Tag Archives: Butte County Library

Seed Inventory Update!

5-15-2017 (2)
8 varieties of Bush Bean, 5 varieties of Pole Bean, Yardlong, Cow Pea, and Edamame!

Chico Seed Lending Library now has more than 23 varieties of Beans for your growing, eating and seed saving pleasure! ALL beans are ‘Beginner’ so a very easy type from which to save seed. Please consider growing out some of these varieties and returning them to CSLL!

Simply allow some of the beans to dry in their pods on the plants before collecting, but gather them before they shatter. Spread the collected pods on a tarp and gently step or rub the pods together to separate the pod from the seed. Blow the chaff away using the wind or a fan and collect the seed. Here is a video from Sow True Seed which shows you how. Do ensure the seeds are completely dry before storing in an airtight container. Then follow the steps on our seed donation page and bring some back to CSLL!

Family Common Name Scientific Name Variety Qty
Fabaceae Yardlong Bean Vigna unguiculata Thai Suranaree 10
Fabaceae Tepary Bean Phaseolus acutifolius var. latifolius Mitla Black 14
Fabaceae Tepary Bean Phaseolus acutifolius var. latifolius Gold 8
Fabaceae Bush Bean Phaseolus vulgaris Rolande 10
Fabaceae Bush Bean Phaseolus vulgaris Provider 14
Fabaceae Bush Bean Phaseolus vulgaris Kentucky Wonder -bush 10
Fabaceae Bush Bean Phaseolus vulgaris Black Turtle 10
Fabaceae Bush Bean Phaseolus vulgaris Royalty Purple 10
Fabaceae Bush Bean Phaseolus vulgaris Harvester 10
Fabaceae Bush Bean Phaseolus vulgaris Nickel Filet 10
Fabaceae Bush Bean Phaseolus vulgaris French Filet 14
Fabaceae Bush Bean Phaseolus vulgaris French Marcotte 12
Fabaceae French Bush Bean Phaseolus vulgaris Roc d’or 9
Fabaceae Pole Bean Phaseolus vulgaris German Pole Bean 12
Fabaceae Pole Bean Phaseolus vulgaris Blue Lake 12
Fabaceae Pole Bean Phaseolus vulgaris Mama’s Cannellini 11
Fabaceae Pole Bean Phaseolus vulgaris Old Homestead 13
Fabaceae Pole Bean Phaseolus vulgaris Kentucky Wonder -pole 12
Fabaceae Runner Bean Phaseolus coccineus White Emergo 3
Fabaceae Cowpea Phaseolus unguiculata California blackeye 10
Fabaceae Lima Bean Phaseolus lunatus Henderson’s Baby 1
Fabaceae Soybean Glycine max Surge 1
Fabaceae Soybean Glycine max Edamame 10

More than 300 seed packs were added to our inventory at our monthly ‘Lettuce Get Together‘ yesterday, thanks to volunteers who help us keep our inventory strong! Check out the full CSLL seed inventory for the list of all seed we have available for you to borrow.

Since January of this year CSLL members have borrowed more than 1000 seed packs, which is almost double what was borrowed in all of last year! We now ask that members also return some seed so we can locally adapt this seed to our bioregion! We have helpful information on Donating and Returning Seed but feel free to contact us if you need additional information to info@chicoseedlendinglibrary.org!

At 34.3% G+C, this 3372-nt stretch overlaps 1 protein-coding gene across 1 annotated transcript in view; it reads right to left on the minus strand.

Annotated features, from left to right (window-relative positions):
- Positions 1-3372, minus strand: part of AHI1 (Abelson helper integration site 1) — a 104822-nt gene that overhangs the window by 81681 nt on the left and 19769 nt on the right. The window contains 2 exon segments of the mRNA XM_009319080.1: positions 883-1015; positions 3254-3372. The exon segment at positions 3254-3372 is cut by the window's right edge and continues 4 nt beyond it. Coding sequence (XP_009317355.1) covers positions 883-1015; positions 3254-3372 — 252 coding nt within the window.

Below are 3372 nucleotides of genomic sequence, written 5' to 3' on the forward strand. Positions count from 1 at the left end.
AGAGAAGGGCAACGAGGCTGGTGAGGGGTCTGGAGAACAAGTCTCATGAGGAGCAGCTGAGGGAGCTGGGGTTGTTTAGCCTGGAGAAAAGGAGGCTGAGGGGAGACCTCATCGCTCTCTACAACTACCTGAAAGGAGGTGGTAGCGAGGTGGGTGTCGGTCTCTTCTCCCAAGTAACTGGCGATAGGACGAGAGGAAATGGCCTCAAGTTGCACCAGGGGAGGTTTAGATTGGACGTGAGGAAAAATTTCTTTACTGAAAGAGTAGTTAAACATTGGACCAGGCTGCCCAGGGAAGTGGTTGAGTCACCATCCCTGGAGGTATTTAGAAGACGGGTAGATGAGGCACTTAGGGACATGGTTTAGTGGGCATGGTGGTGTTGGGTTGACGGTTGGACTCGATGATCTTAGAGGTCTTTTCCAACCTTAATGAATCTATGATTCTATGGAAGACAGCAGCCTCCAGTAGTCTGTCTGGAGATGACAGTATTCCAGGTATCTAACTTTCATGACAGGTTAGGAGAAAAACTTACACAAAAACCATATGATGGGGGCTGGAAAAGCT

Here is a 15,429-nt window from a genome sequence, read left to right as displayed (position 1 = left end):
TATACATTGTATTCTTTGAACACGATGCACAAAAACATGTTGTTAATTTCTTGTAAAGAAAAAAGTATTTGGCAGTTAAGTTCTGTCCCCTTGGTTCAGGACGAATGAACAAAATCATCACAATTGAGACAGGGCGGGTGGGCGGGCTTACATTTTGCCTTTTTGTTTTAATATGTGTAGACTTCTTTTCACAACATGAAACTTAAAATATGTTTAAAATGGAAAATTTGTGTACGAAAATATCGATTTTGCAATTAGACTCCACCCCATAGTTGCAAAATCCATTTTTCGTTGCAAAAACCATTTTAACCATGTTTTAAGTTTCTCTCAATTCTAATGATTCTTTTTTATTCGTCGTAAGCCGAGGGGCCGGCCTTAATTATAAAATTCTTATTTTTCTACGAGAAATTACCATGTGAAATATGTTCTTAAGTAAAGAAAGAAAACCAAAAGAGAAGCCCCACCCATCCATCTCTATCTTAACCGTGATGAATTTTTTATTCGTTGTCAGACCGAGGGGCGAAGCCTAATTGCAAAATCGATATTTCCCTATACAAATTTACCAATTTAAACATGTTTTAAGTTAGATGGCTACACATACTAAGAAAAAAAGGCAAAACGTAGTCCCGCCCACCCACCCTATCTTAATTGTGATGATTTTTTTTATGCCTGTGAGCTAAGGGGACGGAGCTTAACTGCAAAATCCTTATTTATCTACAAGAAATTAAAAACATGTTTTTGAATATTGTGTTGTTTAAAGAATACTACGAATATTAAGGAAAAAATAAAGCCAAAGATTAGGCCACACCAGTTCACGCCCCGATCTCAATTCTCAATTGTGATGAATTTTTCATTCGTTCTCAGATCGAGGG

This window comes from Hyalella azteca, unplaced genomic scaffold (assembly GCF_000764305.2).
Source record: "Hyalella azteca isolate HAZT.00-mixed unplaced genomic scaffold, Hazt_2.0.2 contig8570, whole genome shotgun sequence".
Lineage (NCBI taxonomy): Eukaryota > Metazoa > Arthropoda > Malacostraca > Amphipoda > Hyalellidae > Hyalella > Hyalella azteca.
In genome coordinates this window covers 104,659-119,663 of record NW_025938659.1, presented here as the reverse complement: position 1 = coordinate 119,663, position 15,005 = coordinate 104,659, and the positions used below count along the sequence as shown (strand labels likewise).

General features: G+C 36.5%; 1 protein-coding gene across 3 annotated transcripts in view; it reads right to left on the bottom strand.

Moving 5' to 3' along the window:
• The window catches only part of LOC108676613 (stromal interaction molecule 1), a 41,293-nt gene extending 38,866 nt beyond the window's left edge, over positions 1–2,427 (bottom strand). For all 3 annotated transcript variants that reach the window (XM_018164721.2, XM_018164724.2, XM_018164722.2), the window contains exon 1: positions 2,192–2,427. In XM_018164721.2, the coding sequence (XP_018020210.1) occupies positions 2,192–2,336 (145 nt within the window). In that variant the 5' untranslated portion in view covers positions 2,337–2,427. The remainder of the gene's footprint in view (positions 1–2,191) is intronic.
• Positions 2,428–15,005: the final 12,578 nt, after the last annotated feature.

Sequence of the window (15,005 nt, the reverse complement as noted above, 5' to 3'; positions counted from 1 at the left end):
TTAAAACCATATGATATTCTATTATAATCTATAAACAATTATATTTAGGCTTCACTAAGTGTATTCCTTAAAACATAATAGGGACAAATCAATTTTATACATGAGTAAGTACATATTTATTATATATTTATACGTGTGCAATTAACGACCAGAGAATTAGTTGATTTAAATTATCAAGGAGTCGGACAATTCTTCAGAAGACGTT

beans

 

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3,663 Seed Packs!

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THREE THOUSAND SIX HUNDRED SIXTY THREE! That’s how many seed packets our community has borrowed from Chico Seed Lending Library over the last 3 years. There was 1,500 seed packets borrowed in 2016 alone!

We keep track of this information by taking seed inventory each month (with the exception of only a few months) in order to gauge the success of the seed library overall as well as to see what kind of trends in borrowing occur over the course of the year and what types of seed people seem most interested in borrowing.

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Above is a graph which illustrates seed borrowing of all types of seed per month. It’s clear that April is THE month people are most engaged in the seed library… which makes sense as this is a prime gardening month. The soil is warm so seed germinates easily and the warming weather allows plants to grow quickly.

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cool-season-by-month-2014-16

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Above are 3 graphs which illustrates each type of seed and the borrowing trends over the last 3 years. We categorize types by Cool Season, Warm Season and Flowers/Herbs/Medicinals (which also include CA native seed). This helps us see what types people are borrowing overall in certain months of the year.

This data is not perfect but does help CSLL seed librarians, who oversee the library’s seed stock, know when and what type of seed are of most use to our community which then helps to ensure we have plenty available for borrowing.

This year we will begin collecting data on seed that is Returned to the seed library as well as donations made to CSLL. If you have seed you have borrowed and wish to return some of that seed please make sure to follow the seed protocol we have in place and ensure you give your seed to the Chico Library reference desk staff so we can keep track efficiently and also provide you with a huge Thank You!

We hope our community is enjoying CSLL and we wish you all a great gardening year!

Tomatoes!!

Tomato banner 8-9-16
TUESDAY, AUGUST 9th from 4:30 – 7:00pm in the meeting room of the Chico Branch of the Butte County Library (1108 Sherman Ave. Chico, CA).

Do you have tomatoes coming out of your ears?

If you do bring in some of your favorite varieties for a Tomato Tasting and Seed Saving Demonstration! You’ll learn how to process & save your tomato seed for next season and taste some delicious local tomato varieties. And even if you don’t have buckets of tomatoes come on in anyway and enjoy!

At 4:30 we’ll start with our Seed Library Orientation for those who are new or would like to know more about how to best utilize CSLL. We’ll provide information about how our seed borrowing system works, our different levels of seed saving for returning or donating true to type seed and how to advance your knowledge of seed saving in general.

Around 5pm we’ll start packing seed for our inventory and discuss our monthly seed topic which is TOMATOES!

At each and every ‘Lettuce Get Together’ you are able to:

  • Become a member of CSLL (the only requirement is to be an existing library card holder; if you’re not it’s free and easy to do!)
  • CSLL Orientation to learn how to best utilize the seed library